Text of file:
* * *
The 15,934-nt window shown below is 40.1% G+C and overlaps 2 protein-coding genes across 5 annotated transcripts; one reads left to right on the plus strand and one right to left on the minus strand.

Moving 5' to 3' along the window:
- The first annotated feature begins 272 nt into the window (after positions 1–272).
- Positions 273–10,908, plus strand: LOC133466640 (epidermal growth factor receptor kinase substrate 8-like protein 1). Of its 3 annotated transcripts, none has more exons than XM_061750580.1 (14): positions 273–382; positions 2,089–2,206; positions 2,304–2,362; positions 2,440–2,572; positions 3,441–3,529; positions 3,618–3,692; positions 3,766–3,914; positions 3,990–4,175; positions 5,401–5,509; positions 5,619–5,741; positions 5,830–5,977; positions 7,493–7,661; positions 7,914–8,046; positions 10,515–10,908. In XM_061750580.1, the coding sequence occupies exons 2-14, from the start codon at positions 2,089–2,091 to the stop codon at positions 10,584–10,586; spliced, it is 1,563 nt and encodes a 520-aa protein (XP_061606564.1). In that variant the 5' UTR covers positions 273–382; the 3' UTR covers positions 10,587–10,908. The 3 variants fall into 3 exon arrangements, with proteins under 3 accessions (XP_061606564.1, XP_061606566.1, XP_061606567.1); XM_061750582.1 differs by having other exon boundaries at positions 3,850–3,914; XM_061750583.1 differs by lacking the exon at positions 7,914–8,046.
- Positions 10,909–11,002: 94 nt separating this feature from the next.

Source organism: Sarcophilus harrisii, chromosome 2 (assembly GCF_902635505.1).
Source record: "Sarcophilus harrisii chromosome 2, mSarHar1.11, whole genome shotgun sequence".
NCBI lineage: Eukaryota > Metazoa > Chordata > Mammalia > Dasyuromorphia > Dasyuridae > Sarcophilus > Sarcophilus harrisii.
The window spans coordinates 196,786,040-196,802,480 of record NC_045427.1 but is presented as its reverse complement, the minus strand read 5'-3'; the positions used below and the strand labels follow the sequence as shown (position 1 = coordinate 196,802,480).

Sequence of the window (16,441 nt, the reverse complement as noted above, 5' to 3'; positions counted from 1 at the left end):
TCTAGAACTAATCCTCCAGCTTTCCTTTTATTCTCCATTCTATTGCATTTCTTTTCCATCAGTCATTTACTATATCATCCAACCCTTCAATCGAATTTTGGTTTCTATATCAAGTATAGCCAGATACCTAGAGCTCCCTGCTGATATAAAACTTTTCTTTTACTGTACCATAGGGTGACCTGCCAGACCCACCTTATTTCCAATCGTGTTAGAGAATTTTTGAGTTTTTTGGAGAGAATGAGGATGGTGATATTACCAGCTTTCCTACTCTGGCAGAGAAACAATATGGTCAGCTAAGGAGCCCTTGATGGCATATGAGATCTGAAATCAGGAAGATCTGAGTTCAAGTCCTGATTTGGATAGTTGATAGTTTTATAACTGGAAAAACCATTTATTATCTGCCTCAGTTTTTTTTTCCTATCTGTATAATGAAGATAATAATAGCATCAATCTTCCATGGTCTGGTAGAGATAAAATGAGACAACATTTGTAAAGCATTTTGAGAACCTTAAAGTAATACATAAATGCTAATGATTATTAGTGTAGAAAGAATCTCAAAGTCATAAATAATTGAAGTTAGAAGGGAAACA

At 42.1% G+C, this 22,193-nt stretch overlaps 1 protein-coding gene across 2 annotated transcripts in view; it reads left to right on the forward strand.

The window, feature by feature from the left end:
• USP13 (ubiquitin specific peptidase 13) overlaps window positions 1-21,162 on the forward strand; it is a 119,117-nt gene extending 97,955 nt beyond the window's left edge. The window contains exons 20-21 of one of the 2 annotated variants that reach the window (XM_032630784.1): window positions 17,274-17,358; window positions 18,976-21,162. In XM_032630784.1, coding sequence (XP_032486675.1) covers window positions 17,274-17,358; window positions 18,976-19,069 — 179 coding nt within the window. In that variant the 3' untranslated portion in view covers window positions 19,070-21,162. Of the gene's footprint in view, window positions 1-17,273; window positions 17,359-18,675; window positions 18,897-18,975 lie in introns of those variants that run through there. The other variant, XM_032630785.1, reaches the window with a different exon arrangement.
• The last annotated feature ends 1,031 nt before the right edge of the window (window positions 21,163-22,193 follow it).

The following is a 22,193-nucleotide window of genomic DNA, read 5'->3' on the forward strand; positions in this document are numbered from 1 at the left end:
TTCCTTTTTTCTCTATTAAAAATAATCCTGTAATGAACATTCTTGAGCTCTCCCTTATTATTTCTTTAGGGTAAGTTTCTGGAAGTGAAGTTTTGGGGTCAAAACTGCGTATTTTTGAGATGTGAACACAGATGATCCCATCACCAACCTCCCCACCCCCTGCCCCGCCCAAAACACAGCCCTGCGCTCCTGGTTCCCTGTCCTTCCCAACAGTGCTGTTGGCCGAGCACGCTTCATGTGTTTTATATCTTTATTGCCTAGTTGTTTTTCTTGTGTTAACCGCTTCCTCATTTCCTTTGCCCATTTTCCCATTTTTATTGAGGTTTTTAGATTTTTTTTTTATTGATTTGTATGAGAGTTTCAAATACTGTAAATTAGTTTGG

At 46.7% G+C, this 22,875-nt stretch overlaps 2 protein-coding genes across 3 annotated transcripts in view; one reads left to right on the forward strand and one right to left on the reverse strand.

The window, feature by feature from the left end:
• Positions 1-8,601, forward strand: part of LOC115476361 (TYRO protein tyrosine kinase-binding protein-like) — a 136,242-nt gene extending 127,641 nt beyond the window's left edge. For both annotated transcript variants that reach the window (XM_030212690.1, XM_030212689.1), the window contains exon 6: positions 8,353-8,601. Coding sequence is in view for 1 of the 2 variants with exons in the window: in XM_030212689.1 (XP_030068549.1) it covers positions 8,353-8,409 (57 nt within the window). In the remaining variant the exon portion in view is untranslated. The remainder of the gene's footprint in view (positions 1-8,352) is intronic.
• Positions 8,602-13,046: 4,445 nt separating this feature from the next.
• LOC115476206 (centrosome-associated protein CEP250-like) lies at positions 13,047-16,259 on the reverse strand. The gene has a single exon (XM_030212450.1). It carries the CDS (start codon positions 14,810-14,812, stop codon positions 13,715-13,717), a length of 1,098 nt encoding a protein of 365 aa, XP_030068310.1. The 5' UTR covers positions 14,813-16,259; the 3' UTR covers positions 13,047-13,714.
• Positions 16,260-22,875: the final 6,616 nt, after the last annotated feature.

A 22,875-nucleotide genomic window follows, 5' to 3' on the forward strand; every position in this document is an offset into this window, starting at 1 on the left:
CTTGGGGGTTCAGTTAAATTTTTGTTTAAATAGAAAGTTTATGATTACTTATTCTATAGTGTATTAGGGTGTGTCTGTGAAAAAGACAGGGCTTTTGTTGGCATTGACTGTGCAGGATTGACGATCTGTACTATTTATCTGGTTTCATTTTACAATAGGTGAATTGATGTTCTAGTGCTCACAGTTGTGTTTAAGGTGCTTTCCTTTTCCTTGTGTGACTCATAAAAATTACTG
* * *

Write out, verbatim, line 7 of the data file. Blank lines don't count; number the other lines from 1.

Source record: "Sarcophilus harrisii chromosome 2, mSarHar1.11, whole genome shotgun sequence".